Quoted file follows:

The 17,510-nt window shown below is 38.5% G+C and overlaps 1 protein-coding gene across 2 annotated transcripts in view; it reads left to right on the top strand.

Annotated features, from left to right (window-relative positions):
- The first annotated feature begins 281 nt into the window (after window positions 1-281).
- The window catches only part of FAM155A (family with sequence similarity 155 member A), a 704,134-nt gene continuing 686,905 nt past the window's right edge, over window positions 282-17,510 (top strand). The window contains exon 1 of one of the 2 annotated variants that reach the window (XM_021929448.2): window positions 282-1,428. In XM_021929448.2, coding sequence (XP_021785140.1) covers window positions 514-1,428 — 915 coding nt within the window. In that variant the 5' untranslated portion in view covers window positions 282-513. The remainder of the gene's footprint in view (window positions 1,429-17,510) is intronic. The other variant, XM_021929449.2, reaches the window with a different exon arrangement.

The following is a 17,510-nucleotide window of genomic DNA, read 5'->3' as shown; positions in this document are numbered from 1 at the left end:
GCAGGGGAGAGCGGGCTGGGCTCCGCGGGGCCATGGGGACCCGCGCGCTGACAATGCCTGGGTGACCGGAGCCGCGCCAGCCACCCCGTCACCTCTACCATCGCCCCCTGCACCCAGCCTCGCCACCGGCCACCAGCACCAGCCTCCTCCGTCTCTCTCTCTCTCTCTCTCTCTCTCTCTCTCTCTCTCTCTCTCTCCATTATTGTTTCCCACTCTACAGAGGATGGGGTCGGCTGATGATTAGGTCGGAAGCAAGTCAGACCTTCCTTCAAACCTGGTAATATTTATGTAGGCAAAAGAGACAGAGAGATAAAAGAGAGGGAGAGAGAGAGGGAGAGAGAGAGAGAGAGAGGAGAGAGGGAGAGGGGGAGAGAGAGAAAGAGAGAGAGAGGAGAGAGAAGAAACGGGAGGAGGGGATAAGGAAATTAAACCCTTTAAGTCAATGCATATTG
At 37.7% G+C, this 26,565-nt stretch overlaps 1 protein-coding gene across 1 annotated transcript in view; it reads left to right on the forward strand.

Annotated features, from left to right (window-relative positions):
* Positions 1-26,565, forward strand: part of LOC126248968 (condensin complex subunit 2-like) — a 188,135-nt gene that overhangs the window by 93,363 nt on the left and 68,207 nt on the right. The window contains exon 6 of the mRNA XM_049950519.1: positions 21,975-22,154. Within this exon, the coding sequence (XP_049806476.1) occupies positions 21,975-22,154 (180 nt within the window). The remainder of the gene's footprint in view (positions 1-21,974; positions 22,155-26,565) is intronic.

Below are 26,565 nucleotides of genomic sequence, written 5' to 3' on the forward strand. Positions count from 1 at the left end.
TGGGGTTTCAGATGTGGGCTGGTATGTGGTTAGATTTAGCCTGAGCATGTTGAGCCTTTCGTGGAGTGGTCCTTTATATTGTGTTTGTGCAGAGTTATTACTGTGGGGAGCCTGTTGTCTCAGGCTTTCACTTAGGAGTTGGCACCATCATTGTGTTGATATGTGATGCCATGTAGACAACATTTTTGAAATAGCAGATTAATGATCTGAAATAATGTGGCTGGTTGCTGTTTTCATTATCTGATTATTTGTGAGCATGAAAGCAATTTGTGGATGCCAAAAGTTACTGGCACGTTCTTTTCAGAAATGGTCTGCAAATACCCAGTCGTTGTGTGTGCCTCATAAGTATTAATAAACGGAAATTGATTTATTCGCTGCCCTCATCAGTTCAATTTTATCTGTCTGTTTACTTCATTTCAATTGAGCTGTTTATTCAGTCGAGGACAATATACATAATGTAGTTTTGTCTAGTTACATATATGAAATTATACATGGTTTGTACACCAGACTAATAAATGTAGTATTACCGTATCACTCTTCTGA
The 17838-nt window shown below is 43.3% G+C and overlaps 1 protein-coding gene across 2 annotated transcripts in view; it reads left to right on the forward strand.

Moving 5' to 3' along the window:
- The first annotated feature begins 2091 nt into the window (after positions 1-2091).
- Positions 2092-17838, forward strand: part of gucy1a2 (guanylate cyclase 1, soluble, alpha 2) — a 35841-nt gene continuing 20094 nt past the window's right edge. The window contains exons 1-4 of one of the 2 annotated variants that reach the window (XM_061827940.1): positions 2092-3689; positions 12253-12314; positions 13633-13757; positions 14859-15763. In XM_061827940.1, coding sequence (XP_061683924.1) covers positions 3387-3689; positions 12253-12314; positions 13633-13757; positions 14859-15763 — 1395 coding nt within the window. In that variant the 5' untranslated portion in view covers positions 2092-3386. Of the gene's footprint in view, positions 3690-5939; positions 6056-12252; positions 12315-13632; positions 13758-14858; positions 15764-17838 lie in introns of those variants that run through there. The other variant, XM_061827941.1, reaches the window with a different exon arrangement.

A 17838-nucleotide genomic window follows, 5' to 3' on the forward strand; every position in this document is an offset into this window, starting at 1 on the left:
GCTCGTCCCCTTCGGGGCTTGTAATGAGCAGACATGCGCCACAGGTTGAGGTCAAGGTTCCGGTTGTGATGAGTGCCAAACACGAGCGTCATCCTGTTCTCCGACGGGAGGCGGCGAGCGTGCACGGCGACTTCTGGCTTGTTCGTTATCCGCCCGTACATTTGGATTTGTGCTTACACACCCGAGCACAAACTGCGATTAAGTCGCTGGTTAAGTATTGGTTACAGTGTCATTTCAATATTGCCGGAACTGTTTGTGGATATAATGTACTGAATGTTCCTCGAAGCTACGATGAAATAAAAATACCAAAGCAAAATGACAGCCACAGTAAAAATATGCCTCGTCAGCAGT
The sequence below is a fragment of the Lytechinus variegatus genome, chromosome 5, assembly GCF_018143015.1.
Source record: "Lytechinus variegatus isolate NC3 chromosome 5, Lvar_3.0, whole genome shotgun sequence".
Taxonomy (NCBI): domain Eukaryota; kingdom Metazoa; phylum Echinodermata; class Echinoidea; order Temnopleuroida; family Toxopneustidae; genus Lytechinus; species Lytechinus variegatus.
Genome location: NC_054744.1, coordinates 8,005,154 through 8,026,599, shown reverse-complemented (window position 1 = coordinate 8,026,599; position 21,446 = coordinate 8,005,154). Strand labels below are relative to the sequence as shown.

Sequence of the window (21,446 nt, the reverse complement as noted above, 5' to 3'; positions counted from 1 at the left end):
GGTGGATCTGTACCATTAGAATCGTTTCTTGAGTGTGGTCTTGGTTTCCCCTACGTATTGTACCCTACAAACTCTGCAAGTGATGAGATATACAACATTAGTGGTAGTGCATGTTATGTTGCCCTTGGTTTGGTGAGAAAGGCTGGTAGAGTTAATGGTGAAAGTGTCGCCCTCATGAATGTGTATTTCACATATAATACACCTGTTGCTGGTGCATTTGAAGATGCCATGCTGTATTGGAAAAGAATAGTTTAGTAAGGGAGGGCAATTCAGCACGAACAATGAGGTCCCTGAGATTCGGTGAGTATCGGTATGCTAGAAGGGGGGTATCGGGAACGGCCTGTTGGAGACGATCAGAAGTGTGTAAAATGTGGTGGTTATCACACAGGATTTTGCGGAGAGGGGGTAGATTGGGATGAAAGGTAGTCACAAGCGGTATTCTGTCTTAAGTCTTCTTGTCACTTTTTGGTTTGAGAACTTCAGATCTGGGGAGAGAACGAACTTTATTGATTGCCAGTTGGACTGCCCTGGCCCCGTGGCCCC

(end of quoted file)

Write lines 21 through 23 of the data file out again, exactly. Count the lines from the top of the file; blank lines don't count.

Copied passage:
Genome location: NC_054744.1, coordinates 8,005,154 through 8,026,599, shown reverse-complemented (window position 1 = coordinate 8,026,599; position 21,446 = coordinate 8,005,154). Strand labels below are relative to the sequence as shown.

Sequence of the window (21,446 nt, the reverse complement as noted above, 5' to 3'; positions counted from 1 at the left end):
GGTGGATCTGTACCATTAGAATCGTTTCTTGAGTGTGGTCTTGGTTTCCCCTACGTATTGTACCCTACAAACTCTGCAAGTGATGAGATATACAACATTAGTGGTAGTGCATGTTATGTTGCCCTTGGTTTGGTGAGAAAGGCTGGTAGAGTTAATGGTGAAAGTGTCGCCCTCATGAATGTGTATTTCACATATAATACACCTGTTGCTGGTGCATTTGAAGATGCCATGCTGTATTGGAAAAGAATAGTTTAGTAAGGGAGGGCAATTCAGCACGAACAATGAGGTCCCTGAGATTCGGTGAGTATCGGTATGCTAGAAGGGGGGTATCGGGAACGGCCTGTTGGAGACGATCAGAAGTGTGTAAAATGTGGTGGTTATCACACAGGATTTTGCGGAGAGGGGGTAGATTGGGATGAAAGGTAGTCACAAGCGGTATTCTGTCTTAAGTCTTCTTGTCACTTTTTGGTTTGAGAACTTCAGATCTGGGGAGAGAACGAACTTTATTGATTGCCAGTTGGACTGCCCTGGCCCCGTGGCCCC